TOKYO (Reuters) - President Barack Obama pledged Saturday to deepen dialogue with China rather than seek to contain the rising power, as he laid out a vision for greater engagement with a vibrant Asia-Pacific region.
Calling himself “America’s first Pacific President,” Hawaii-born Obama signaled his commitment to the region, but gave no new specifics on how to reinvigorate a U.S. trade agenda many see as stalled.
Obama reaffirmed Washington’s decades-old alliance with Japan, its most important ally in the region, strained lately by a dispute over a U.S. military base and questions about the future of the ties as both countries adapt to a rising China.
“But while our commitment to this region begins in Japan, it does not end here,” Obama said in a speech to 1,500 people in the Japanese capital, his first stop on a nine-day Asian tour.
“So I want every American to know that we have a stake in the future of this region. This is where we engage in much of our commerce and buy many of our goods.
“And this is where we can export more of our own products and create jobs back home in the process,” Obama said.
The U.S. president, who was raised in Hawaii and Indonesia and enjoyed green tea-flavored ice cream when he visited Japan as a young boy, said the Pacific Rim had shaped his world view.
He welcomed Beijing’s growing global role but said its increased economic clout came with growing responsibility.
“So the United States does not seek to contain China, nor does a deeper relationship with China mean a weakening of our bilateral alliances. On the contrary, the rise of a strong, and prosperous China can be a source of strength for the community of nations,” he said, adding he would seek improved communication between the two countries’ militaries.
Obama has been criticized by some who believe he is downplaying human rights issues, but he stressed their importance in his address as a core U.S. value.
“Of course, we will not agree on every issue, and the United States will never waver in speaking up for the fundamental values that we hold dear — and that includes respect for the religion and cultures of all people.”
Obama said Washington would work with Transpacific Partnership countries to try to forge a regional trade deal, but stopped short of saying Washington would join the pact.
“Our intent is to engage with them to see whether we can shape that initiative into one that is comprehensive and very high standard and serve as a platform for further trade liberalization and integration in the region,” Michael Froman, White House deputy national security adviser, told a briefing when asked to talk more about Obama’s plan.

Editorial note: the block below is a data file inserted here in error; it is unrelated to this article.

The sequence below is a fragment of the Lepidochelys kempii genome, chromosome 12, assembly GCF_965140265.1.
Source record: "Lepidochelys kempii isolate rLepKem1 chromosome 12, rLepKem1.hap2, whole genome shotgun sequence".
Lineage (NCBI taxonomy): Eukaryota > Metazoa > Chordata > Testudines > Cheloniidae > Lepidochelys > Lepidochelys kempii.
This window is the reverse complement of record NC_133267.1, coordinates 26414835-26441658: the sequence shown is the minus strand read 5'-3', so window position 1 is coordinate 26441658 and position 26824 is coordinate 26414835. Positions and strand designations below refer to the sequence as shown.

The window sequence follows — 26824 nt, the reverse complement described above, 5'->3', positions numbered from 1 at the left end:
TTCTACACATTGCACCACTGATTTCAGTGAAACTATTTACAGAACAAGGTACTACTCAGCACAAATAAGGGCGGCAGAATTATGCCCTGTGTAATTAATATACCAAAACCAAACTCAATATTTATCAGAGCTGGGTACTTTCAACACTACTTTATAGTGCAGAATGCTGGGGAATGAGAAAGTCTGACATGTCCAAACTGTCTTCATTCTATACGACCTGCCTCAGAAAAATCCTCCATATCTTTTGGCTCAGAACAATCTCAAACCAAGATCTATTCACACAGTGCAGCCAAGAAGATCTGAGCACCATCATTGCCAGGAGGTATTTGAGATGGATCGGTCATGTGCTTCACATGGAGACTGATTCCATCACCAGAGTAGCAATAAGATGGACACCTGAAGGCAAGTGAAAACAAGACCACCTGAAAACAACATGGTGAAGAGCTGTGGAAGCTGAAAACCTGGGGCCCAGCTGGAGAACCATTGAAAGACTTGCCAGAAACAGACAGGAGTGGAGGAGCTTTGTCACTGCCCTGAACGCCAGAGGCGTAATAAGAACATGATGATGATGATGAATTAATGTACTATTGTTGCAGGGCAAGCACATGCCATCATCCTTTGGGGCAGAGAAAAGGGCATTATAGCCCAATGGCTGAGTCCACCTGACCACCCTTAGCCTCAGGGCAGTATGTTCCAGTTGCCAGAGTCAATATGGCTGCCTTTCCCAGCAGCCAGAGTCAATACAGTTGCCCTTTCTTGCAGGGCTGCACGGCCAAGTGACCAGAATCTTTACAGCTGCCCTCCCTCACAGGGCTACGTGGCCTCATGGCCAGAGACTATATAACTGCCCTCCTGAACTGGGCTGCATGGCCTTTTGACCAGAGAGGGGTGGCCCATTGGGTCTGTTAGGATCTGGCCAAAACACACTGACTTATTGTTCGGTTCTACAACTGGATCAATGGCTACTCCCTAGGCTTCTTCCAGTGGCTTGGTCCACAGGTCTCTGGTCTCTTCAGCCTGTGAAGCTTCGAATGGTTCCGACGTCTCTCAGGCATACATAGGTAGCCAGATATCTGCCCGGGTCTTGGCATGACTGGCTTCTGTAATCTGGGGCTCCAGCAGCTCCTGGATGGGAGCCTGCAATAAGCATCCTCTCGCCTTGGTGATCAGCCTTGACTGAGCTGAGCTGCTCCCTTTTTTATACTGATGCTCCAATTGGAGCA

The former U.S. administration said last year it would launch talks to join the partnership with Singapore, Chile, Brunei and New Zealand, which spurred talk among other Asian nations on a broader Asia-Pacific free trade deal.
The president urged developing nations to take “substantial actions” to curb the emissions causing global warming, a topic he is expected to take up in China — one of the world’s top two greenhouse gas emitters with the United States.
“I have no illusions that this will be easy, but the contours of a way forward are clear. All nations must accept their responsibility,” he said in his speech.
Obama reiterated his call for a world free of nuclear weapons to applause from his audience in Japan, the only country to have suffered atomic bombings. But he vowed to maintain the U.S. nuclear deterrent as long as it was needed.
“Now let me be clear: so long as these weapons exist, the United States will maintain a strong and effective nuclear deterrent that guarantees the defense of our allies, including South Korea and Japan,” he said.
Obama also urged an unpredictable North Korea to return to stalled multilateral talks on its nuclear program, but repeated his willingness to engage in direct diplomacy.
“We will not be cowed by threats, and we will continue to send a clear message through our actions, and not just our words: North Korea’s refusal to meet its international obligations will lead only to less security, not more,” he said.
Obama reiterated his call to redress the economic imbalances blamed by many for the global financial crisis.
“First, we must strengthen our economic recovery, and pursue growth that is both balanced and sustained,” he said.
“Now that we are on the brink of economic recovery, we must also ensure that it can be sustained. We simply cannot return to the same cycles of boom and bust that led us into a global recession. We cannot follow the same policies that led to such imbalanced growth.”
Fresh government figures on the U.S. trade deficit, which ballooned by more than 18 percent to $36.5 billion in September, could add urgency to Obama’s efforts to seek greater export opportunities in China and other Asian countries.
The import growth may reinforce U.S. concerns that China’s currency is undervalued against the dollar, which U.S. manufacturers say gives Chinese companies an unfair advantage.
Obama’s speech did not address the currency issue, but he is expected to take it up during his three-day stop in China, which starts Sunday after he attends an Asia-Pacific summit in Singapore. He also travels to South Korea.
Writing by Linda Sieg and Patricia Zengerle; Editing by Jon Hemming